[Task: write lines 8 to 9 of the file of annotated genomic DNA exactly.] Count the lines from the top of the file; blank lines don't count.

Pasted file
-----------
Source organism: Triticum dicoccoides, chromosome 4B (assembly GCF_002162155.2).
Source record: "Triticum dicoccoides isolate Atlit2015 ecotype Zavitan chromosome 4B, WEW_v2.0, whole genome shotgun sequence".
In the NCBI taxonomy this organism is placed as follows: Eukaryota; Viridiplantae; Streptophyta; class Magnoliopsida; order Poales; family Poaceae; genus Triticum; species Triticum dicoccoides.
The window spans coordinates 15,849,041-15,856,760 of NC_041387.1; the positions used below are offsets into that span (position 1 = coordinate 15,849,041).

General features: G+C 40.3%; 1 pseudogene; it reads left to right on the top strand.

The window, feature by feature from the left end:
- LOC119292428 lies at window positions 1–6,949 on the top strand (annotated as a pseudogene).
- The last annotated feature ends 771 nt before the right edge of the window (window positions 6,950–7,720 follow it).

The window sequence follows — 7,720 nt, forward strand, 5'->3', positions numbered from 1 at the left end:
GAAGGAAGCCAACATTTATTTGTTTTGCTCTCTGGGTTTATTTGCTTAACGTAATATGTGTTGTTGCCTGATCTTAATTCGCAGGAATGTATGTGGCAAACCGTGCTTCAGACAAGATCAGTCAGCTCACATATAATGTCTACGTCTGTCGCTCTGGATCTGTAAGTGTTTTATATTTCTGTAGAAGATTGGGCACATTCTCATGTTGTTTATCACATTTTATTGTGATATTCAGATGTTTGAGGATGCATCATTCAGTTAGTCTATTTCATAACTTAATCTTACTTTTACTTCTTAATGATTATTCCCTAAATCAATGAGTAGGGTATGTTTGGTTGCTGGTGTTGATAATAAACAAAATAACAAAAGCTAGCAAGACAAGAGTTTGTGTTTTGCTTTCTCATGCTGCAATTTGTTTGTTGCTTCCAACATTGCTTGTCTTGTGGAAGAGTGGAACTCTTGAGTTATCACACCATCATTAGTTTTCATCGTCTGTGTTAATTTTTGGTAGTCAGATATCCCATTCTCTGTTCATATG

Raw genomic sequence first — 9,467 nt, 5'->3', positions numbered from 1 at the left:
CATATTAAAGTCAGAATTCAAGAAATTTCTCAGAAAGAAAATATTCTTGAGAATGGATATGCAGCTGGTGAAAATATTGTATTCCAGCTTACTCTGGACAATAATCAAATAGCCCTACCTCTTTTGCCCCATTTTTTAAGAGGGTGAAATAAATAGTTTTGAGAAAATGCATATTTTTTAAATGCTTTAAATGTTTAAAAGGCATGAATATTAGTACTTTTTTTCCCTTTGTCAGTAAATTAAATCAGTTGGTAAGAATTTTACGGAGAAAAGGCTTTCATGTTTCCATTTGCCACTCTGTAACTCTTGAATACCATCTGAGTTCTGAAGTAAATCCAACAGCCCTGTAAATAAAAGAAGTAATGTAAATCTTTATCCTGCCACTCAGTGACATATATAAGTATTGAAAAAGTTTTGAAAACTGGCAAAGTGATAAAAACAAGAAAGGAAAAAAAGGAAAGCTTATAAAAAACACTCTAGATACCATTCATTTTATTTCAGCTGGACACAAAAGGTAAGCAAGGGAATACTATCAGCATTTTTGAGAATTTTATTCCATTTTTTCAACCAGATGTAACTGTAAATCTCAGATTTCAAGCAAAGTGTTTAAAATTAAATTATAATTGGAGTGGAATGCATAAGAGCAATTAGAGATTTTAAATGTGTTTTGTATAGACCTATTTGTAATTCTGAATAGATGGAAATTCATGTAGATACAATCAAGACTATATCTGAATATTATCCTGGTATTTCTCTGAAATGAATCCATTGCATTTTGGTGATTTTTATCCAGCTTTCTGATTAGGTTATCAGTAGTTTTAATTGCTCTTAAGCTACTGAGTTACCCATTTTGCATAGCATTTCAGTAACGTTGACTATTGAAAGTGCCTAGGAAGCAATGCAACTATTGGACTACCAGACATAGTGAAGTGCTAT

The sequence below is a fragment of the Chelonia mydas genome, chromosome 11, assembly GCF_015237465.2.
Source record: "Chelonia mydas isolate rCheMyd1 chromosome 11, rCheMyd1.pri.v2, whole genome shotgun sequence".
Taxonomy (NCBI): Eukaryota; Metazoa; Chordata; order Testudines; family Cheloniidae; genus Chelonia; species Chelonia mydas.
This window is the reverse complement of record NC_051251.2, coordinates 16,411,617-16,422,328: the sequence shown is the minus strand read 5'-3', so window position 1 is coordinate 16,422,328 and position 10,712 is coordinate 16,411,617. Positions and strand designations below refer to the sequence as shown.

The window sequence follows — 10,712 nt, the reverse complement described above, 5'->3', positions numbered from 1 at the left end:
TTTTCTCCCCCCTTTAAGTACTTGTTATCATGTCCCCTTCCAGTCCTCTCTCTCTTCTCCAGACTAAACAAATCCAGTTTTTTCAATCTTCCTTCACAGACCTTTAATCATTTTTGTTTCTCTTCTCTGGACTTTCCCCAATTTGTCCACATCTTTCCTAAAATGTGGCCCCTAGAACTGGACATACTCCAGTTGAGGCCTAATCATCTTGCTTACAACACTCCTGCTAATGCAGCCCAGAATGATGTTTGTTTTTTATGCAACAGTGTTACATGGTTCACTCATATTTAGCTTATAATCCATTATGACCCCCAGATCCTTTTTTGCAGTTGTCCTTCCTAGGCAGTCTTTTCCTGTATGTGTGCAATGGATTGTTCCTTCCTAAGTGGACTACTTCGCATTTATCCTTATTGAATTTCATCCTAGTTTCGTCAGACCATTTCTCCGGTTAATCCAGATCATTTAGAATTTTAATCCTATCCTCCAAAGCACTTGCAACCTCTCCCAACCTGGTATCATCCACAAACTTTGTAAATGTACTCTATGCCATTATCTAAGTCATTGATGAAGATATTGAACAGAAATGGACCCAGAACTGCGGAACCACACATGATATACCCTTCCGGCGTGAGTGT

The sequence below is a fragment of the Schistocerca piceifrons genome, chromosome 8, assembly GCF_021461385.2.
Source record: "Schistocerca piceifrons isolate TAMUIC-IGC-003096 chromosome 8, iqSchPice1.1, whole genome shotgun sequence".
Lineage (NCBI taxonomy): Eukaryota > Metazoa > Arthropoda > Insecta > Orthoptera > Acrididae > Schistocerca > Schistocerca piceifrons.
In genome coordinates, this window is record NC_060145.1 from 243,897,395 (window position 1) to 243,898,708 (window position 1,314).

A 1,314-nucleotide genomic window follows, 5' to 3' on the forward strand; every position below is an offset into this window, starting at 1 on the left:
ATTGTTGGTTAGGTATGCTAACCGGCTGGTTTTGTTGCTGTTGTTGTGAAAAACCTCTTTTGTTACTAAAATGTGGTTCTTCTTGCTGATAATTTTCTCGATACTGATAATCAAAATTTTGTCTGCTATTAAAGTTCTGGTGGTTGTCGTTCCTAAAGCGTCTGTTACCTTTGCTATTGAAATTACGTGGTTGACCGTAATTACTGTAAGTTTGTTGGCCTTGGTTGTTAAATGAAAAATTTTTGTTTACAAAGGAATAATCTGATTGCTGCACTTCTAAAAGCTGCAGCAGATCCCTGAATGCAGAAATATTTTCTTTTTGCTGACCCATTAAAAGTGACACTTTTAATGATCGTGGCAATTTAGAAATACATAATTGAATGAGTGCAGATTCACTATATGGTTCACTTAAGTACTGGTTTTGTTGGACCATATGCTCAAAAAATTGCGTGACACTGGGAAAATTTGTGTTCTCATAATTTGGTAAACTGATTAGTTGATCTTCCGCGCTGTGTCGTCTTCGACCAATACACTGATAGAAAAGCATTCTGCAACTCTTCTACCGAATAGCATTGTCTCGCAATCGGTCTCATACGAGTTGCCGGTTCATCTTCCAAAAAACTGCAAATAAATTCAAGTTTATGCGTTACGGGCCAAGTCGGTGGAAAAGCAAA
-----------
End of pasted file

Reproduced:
- The last annotated feature ends 771 nt before the right edge of the window (window positions 6,950–7,720 follow it).

The window sequence follows — 7,720 nt, forward strand, 5'->3', positions numbered from 1 at the left end: